Latest news of the domain name industry

Recent Posts

dotShabaka Diary — Day 14, Writing an RRA

Kevin Murphy, September 24, 2013, 08:29:36 (UTC), Domain Registries

The fourteenth installment of dotShabaka Registry’s journal, charting its progress towards becoming one of the first new gTLDs to go live, written by general manager Yasmin Omer.

Tuesday 24 September 2013

We are trying to determine the best process to finalise a Registry Registrar Agreement (RRA) that is satisfactory to both dotShabaka Registry and our registrars.

According to our agreement with ICANN, we must use a uniform non-discriminatory RRA with all registrars. This makes it challenging in the new gTLD landscape; we have to get it right the first time or we face being bogged down in a clunky amendment procedure.

This is not an easy concept to implement, but dotShabaka Registry and other early launchers must address this soon. It seems there are at least four ways dotShabaka Registry could do this:

1. Wait for ICANN to develop a boilerplate RRA that incorporates the various new gTLD requirements.

2. Negotiate an agreement with the biggest registrar/s and expect that all other registrars will be happy with the result.

3. Put an Agreement out for public comment and request that the Registrars come together with a consensus view.

4. Wait for the Registrar community to generate an agreement for Registries to use.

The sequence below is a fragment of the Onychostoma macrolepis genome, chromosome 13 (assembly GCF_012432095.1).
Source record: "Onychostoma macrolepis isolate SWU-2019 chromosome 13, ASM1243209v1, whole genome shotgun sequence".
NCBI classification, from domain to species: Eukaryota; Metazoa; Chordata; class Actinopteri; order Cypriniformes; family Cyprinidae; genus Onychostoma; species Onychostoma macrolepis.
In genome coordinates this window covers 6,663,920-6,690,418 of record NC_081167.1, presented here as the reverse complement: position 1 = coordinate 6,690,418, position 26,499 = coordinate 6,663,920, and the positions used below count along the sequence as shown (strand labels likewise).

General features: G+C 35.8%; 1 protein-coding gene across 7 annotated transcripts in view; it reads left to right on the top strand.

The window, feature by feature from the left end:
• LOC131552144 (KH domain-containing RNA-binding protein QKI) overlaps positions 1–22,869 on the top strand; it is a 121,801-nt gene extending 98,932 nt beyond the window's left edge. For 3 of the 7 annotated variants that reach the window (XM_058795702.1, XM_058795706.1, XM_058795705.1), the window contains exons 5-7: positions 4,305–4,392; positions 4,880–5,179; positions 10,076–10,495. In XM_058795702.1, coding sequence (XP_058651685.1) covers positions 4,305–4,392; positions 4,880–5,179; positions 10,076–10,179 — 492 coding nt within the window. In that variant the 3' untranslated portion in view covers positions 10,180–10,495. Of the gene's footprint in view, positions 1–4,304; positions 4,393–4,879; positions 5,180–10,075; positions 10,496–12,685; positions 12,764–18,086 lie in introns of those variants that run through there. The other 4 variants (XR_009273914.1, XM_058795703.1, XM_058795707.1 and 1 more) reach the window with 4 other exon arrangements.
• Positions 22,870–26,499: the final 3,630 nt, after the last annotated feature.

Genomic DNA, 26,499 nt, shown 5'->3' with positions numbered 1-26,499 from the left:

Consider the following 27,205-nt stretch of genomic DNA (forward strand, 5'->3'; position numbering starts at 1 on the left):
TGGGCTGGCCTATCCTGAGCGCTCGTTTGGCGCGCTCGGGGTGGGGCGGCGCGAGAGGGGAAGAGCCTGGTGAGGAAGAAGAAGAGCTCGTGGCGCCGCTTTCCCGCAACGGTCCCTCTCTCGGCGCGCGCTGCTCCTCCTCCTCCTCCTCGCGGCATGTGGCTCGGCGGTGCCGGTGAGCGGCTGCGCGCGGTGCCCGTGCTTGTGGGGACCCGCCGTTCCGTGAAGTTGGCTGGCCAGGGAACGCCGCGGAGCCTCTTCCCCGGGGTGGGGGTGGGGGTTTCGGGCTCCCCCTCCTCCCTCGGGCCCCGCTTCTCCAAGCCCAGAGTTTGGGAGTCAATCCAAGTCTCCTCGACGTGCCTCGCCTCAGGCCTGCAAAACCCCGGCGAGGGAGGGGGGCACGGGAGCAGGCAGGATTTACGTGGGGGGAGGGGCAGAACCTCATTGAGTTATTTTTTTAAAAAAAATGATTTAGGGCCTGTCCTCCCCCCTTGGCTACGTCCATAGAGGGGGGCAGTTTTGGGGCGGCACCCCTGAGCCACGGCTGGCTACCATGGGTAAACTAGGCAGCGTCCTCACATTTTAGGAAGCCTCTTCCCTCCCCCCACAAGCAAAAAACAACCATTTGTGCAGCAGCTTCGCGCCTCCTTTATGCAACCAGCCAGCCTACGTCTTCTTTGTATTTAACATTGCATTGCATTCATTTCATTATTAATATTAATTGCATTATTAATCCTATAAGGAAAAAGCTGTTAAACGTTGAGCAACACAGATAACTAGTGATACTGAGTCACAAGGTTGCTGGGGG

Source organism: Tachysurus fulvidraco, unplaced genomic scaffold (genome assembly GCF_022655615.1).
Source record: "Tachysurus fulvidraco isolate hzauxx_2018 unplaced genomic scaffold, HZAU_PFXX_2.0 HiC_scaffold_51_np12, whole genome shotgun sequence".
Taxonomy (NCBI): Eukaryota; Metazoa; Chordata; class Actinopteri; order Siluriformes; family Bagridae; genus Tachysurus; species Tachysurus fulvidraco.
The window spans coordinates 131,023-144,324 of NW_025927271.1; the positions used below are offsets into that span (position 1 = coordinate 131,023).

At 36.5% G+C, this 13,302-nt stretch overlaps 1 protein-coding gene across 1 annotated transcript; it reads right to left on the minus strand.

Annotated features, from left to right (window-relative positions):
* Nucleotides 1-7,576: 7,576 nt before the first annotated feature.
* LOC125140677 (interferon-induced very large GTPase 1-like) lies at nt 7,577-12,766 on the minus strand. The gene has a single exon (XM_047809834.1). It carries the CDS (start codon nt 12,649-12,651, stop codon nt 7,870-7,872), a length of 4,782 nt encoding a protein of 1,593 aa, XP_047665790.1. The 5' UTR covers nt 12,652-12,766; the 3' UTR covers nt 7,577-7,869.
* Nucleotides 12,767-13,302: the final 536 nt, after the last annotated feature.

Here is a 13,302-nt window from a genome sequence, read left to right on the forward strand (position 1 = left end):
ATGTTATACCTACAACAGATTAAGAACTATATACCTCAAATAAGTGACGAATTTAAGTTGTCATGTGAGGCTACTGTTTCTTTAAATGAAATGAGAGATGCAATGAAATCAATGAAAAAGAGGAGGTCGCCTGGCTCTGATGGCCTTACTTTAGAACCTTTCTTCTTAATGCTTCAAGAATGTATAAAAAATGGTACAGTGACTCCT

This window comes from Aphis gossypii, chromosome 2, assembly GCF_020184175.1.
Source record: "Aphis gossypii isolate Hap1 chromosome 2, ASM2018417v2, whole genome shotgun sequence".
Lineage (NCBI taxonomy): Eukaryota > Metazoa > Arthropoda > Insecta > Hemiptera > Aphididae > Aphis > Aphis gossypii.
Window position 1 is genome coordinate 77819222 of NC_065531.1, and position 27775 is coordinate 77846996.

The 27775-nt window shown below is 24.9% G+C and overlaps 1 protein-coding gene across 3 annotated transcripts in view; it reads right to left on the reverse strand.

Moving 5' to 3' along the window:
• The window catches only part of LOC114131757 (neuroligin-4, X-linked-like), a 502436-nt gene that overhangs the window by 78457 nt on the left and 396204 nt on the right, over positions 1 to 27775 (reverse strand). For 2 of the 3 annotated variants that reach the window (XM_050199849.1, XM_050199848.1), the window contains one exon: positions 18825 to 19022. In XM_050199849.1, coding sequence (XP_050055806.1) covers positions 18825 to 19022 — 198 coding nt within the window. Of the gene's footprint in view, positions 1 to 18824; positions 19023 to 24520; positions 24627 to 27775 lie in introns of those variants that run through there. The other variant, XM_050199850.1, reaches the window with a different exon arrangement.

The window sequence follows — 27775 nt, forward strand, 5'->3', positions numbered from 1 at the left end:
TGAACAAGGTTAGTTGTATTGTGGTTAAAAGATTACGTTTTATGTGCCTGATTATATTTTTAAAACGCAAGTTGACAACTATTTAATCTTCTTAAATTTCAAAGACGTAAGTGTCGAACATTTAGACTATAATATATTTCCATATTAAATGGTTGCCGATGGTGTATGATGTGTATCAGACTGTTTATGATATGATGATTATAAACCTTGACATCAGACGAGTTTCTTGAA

We don’t expect ICANN’s Automated Registrar Onboarding System (AROS) to be ready for the launch of our TLD.

We would love to hear your thoughts here. Can you think of another pathway to finalise a RRA for the first new gTLDs launched?

Read previous and future diary entries here.

Tagged:

Comments (9)

  1. tom barrett says:

    There is another option that you don’t mention.

    Get the Registry Stakeholder Group to merge their respective draft RAA’s and publish just one for all Registrars.

    Afilias, Neustar and Verisign have all no doubt already revised their existing RAA’s for the new gTLD’s.

    A common template needs to be driven by the Registries.

  2. Michele says:

    I’d agree with Tom. The registries can lead this and come up with a baseline draft. And then let the RrSG review it.

    Each registry coming up with their own is going to be incredibly messy and slowdown adoption by registrars.

  3. Rubens Kuhl says:

    And the text needs to be expandable enough to account for new ICANN requirements, like this from URS “technical” requirements:

    4. Registry-­‐Registrar Agreement:
    • The Registry Operator MUST specify in the Registry-­‐Registrar Agreement for the Registry Operator’s TLD that the Registrar MUST accept and process payments for the renewal of a domain name by a URS Complainant in cases where the URS Complainant prevailed.
    • The Registry Operator MUST specify in the Registry-­‐Registrar Agreement for the Registry Operator’s TLD that the Registrar MUST NOT renew a domain name to a URS Complainant who prevailed for longer than one year (if allowed by the maximum validity period of the TLD).

  4. Thanks Rubens – are you aware of any other of these requirements floating around?

    In theory, I see some big advantages to the idea of a standard contract as proposed by Michele and Tom, but there are also some real impediments to it: